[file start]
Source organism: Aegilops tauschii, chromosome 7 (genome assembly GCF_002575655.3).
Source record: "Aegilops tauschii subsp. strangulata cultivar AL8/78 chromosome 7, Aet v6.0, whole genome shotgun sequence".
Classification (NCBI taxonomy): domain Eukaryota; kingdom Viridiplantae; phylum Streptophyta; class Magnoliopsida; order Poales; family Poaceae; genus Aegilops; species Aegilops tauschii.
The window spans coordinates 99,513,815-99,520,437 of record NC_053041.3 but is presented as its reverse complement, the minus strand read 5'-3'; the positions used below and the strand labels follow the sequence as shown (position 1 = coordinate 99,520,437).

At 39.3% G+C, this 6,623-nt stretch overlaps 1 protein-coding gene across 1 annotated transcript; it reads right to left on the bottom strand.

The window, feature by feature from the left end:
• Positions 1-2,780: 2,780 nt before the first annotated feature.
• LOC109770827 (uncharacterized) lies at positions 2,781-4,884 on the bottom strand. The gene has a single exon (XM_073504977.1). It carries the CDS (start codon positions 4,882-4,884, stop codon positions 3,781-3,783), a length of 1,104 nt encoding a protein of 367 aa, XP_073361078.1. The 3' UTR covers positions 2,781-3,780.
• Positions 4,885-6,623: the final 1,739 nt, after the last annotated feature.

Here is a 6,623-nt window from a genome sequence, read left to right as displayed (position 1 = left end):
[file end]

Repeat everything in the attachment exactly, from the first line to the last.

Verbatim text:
Source organism: Aegilops tauschii, chromosome 7 (genome assembly GCF_002575655.3).
Source record: "Aegilops tauschii subsp. strangulata cultivar AL8/78 chromosome 7, Aet v6.0, whole genome shotgun sequence".
Classification (NCBI taxonomy): domain Eukaryota; kingdom Viridiplantae; phylum Streptophyta; class Magnoliopsida; order Poales; family Poaceae; genus Aegilops; species Aegilops tauschii.
The window spans coordinates 99,513,815-99,520,437 of record NC_053041.3 but is presented as its reverse complement, the minus strand read 5'-3'; the positions used below and the strand labels follow the sequence as shown (position 1 = coordinate 99,520,437).

At 39.3% G+C, this 6,623-nt stretch overlaps 1 protein-coding gene across 1 annotated transcript; it reads right to left on the bottom strand.

The window, feature by feature from the left end:
• Positions 1-2,780: 2,780 nt before the first annotated feature.
• LOC109770827 (uncharacterized) lies at positions 2,781-4,884 on the bottom strand. The gene has a single exon (XM_073504977.1). It carries the CDS (start codon positions 4,882-4,884, stop codon positions 3,781-3,783), a length of 1,104 nt encoding a protein of 367 aa, XP_073361078.1. The 3' UTR covers positions 2,781-3,780.
• Positions 4,885-6,623: the final 1,739 nt, after the last annotated feature.

Here is a 6,623-nt window from a genome sequence, read left to right as displayed (position 1 = left end):